CHARLESTON— West Virginia Attorney General Patrick Morrisey has urged consumers doing Valentine’s Day shopping to be mindful of scams that take advantage of those who will be making those purchases online.
In 2013, consumers spent more than $13 billion on cards, candy and gifts for their Valentine, but not all of those gifts were sweet – some consumers ended up with more than they bargained for after falling victim to various online phishing scams.
While searching for the right gift for that special someone sometimes can be a stressful process, our office encourages all consumers to follow these tips when doing their online Valentine’s Day shopping:
* Be wary of unsolicited direct offers to your inbox. Some scammers will use very authentic-looking messages to convince the recipient that an unbelievable deal is legitimate. If the offer interests you, visit the retailer’s website or call them directly to verify the offer.
* If you receive a message notifying you of a problem with your purchase and it asks you to resubmit your credit card information, verify with the retailer the issue before you submit. Messages like these tend to come close to the deadline and prey off a sense of urgency.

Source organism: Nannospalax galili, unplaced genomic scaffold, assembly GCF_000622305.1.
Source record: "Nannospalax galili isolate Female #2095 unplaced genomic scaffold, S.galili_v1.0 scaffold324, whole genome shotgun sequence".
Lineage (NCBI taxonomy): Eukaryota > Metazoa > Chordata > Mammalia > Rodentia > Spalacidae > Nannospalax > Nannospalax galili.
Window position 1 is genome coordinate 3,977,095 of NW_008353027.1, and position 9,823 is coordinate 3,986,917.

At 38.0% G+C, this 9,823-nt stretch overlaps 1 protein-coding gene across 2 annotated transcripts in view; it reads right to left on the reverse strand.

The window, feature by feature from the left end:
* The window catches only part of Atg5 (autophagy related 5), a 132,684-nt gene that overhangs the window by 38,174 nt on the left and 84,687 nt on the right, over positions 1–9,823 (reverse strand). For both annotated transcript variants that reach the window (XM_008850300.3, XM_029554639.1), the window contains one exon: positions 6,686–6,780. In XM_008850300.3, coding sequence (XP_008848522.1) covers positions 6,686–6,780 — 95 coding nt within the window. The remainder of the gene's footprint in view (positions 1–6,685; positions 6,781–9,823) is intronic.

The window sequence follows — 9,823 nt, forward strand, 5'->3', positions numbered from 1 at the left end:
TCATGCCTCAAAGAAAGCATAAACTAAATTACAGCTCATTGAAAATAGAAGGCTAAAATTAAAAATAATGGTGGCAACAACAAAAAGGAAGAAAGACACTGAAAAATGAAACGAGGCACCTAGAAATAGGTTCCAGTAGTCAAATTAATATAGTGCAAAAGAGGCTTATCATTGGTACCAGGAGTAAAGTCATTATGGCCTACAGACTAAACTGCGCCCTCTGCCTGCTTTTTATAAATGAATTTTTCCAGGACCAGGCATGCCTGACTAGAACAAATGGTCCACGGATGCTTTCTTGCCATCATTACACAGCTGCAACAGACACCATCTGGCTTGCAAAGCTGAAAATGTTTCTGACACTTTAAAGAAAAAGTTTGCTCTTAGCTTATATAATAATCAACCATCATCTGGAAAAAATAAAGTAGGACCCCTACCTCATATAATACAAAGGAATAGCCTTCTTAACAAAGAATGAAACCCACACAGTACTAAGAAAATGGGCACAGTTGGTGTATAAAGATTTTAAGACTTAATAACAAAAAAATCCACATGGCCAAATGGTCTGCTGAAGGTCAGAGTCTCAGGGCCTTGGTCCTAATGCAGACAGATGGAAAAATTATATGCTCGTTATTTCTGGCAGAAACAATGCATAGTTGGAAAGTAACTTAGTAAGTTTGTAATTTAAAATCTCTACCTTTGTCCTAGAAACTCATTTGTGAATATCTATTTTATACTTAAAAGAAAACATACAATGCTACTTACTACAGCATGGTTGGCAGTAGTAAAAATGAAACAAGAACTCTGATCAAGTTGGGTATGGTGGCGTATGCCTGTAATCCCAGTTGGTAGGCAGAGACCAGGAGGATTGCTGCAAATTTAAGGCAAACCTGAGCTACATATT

* Do your research: If you see an e-mail or online offer from an unfamiliar company, look for such things as a physical address or a telephone number. Call and speak with someone at the business to determine if it is a legitimate business.
* Make sure the online retailer’s website is secure. When placing your order, you should see either "https://" or a padlock in your browser’s address bar. This lets consumers know the retailer has the proper encryption technology to protect financial information.
* Shop with companies based in the United States. These companies are subject to state and consumer federal laws that overseas companies may not be.
Consumers also should be aware of free Valentine’s Day “e-cards” or greetings that ask to download a program or request sensitive information to see the greeting. Scammers are able to exploit weaknesses in a user’s computer with these malware programs that have the potential to skim usernames, passwords and account numbers without the user knowing.
“Being able to buy and send gifts online is convenient, but consumers should do their homework and take the steps necessary to prevent identity theft and protect their financial information from scammers and illegitimate businesses,” Morrisey said in statement. “These scammers always get more active around special days on the calendar, so it’s important that consumers don’t allow them to get away with these kinds of deceptive tactics.”